Economic Industrialization In Thailand

3486 Words14 Pages
Economic Development in Thailand from 1945 to 1997: Perspective of Labour-Intensive Industrialization 1. Introduction Despite being one of the biggest exporters of some agricultural products such as like rubber and rice, present-days Thailand is the industrial-driven economy. According to the World Bank’s statistics (2015), during 2010-2014, Thailand’s manufacturing sector contributed around 36-40 percent to total GDP (Gross Domestic Products), while Thai agricultural sector possessed about 10 percent in the same period. In addition to sectoral proportion to GDP, UNCTAD (2015) also shows that, between 2010 and 2014, the five biggest Thailand’s exports in terms of value, were mainly manufacturing products, e.g., automatic data processing machines,…show more content…
Additionally, in this period, Thailand successfully climbed a development ladder from an underdeveloped country to a member of middle-income countries and newly industrialized economies. In order to shed a light on Thailand’s successful industrialization, the essay divides into seventh sections. The first one is a description of Thai economy in the Nineteenth century and the early Twentieth century. The second section is an explanation of the perspective of labour-intensive industrialization. The third section is an overview of economic development in Thailand since the end of the Second World War to the Asian economic crisis. From the fourth to sixth section, the essay will investigate causes of outstanding industrialization in Thailand. The fourth section is an analysis on the relationship between state policies and industrialization in Thailand. The fifth section is about Thai industries’ modern workforce and rural industries. The sixth section attempts to locate Thai industrialization in international economic contexts. The essay will make a conclusion in the seventh…show more content…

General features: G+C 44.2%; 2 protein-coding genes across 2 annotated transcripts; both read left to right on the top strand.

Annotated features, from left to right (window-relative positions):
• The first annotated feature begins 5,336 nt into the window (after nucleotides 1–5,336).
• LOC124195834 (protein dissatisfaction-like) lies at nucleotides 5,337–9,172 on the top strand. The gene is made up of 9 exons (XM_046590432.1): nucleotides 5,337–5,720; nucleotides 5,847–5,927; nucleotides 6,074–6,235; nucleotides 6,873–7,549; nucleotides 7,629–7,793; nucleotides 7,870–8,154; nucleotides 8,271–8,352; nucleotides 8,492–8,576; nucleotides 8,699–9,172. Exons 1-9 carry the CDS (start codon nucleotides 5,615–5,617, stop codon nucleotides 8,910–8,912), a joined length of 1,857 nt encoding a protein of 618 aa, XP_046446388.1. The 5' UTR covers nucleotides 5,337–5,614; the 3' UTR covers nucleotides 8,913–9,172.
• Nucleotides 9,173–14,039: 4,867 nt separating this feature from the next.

In addition to underdeveloped village economy, the extraction polity also obstructed the birth of labour market. The reason is that the working-age people obligated to the corvée system, so they cannot move freely and obligated to serve rulers’ project. The corvée system may also be a constraint on the birth and expansion of the modern workforce in the Thai economy, since it discouraged rural people’s incentives to work, as suggested by Wong and Sugihara (2015: 307). Even the villages had to comply with corvée system that extracted their labours and resources; the villages were able to maintain the status of self-sufficient. The villages not only produce foods, which are long-grain rice (central plains) and sticky rice (hinterland), but also textiles and other handicrafts like pots or wooden works (Sirilak: 37). These productions conducted by labours, who survived from obligation in the corvée system. The typically available labours consisted of women, children, elders, and unregistered

More about Economic Industrialization In Thailand

Open Document